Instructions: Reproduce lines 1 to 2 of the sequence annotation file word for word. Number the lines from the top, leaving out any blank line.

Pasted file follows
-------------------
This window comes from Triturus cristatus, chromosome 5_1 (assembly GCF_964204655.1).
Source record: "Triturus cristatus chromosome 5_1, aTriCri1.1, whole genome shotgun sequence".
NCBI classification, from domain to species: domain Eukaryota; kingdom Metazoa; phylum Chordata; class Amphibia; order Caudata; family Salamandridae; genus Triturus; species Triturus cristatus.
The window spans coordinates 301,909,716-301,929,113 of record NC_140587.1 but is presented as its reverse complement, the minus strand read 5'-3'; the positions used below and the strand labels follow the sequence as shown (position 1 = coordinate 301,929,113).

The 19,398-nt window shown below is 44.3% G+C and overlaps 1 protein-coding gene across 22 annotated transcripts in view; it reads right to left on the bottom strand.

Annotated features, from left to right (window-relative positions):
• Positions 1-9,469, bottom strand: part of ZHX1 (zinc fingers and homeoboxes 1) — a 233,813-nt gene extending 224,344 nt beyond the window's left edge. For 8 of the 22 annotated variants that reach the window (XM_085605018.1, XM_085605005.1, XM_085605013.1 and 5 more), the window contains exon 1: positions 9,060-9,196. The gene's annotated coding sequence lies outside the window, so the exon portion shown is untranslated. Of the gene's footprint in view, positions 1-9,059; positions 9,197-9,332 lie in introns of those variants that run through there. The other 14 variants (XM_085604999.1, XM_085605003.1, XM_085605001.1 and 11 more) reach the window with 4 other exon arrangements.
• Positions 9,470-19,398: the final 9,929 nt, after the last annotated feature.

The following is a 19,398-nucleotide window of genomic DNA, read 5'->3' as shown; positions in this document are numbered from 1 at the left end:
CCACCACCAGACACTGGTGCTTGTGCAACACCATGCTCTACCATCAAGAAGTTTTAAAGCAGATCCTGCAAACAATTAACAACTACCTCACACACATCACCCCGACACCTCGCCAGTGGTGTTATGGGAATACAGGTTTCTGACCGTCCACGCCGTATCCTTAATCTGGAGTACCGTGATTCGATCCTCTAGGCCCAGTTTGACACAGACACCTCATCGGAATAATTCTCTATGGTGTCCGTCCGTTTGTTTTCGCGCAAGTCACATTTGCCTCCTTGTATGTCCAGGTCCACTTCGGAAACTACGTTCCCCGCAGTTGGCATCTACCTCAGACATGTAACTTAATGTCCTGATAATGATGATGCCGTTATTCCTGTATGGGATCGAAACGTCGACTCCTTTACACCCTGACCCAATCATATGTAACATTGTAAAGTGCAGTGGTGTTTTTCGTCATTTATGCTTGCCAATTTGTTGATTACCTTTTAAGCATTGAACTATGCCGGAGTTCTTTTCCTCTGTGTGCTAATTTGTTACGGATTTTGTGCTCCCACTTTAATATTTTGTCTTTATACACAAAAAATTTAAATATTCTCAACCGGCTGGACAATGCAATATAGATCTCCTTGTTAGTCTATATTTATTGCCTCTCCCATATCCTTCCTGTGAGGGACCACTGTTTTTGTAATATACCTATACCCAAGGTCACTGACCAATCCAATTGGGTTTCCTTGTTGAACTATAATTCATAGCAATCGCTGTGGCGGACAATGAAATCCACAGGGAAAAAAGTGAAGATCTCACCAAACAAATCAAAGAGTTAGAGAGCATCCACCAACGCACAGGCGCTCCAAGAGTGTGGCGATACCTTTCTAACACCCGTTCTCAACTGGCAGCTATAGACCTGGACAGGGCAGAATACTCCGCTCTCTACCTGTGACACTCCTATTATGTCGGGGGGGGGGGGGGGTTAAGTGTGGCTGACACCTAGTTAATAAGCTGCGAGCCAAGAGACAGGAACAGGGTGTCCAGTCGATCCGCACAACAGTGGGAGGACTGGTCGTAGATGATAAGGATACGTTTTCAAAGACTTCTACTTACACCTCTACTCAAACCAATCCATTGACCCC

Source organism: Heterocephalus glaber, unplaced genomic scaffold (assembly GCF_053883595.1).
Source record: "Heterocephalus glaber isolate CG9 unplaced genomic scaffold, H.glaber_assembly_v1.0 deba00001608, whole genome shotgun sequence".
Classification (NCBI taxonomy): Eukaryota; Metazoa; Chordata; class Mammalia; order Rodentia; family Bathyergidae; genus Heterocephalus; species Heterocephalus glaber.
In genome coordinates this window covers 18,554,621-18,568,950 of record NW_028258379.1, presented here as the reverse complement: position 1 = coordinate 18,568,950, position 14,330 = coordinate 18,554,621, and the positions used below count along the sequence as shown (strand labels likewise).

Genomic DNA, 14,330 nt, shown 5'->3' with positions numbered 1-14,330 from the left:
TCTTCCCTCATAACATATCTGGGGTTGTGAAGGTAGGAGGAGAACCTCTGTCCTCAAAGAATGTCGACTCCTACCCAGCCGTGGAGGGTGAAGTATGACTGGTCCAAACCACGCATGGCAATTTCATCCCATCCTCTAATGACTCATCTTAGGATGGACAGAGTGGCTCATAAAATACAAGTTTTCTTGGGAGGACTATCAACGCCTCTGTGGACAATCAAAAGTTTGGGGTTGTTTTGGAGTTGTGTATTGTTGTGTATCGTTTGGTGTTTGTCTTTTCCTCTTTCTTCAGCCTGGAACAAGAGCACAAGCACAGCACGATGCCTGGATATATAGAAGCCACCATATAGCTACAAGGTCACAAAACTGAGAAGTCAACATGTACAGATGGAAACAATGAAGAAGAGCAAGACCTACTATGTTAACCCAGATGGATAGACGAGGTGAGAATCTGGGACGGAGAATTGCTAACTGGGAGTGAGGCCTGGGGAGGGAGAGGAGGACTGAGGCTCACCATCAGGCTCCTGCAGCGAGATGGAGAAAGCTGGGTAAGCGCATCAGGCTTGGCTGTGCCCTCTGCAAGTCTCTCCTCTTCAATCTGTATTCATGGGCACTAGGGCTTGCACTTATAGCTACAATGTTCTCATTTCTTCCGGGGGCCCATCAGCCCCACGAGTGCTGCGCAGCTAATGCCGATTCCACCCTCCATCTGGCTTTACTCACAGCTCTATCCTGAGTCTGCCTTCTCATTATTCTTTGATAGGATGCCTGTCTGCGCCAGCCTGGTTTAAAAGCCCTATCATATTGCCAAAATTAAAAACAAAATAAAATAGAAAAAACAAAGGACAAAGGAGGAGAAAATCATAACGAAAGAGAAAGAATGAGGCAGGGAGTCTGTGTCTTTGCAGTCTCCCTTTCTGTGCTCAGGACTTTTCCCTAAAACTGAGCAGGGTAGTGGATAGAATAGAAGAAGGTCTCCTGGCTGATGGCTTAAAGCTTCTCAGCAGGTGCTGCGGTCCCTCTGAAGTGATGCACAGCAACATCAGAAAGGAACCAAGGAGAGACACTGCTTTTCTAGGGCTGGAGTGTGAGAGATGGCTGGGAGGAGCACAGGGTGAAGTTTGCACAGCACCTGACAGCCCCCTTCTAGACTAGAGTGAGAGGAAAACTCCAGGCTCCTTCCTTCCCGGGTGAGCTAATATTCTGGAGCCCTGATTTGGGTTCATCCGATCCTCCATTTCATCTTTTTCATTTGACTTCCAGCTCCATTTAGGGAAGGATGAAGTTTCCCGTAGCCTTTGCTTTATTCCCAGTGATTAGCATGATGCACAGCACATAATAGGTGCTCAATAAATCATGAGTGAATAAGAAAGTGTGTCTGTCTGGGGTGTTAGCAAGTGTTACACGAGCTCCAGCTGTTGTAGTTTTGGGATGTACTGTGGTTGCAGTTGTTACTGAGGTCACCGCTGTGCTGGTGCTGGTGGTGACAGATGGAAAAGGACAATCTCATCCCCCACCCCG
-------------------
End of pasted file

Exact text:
This window comes from Triturus cristatus, chromosome 5_1 (assembly GCF_964204655.1).
Source record: "Triturus cristatus chromosome 5_1, aTriCri1.1, whole genome shotgun sequence".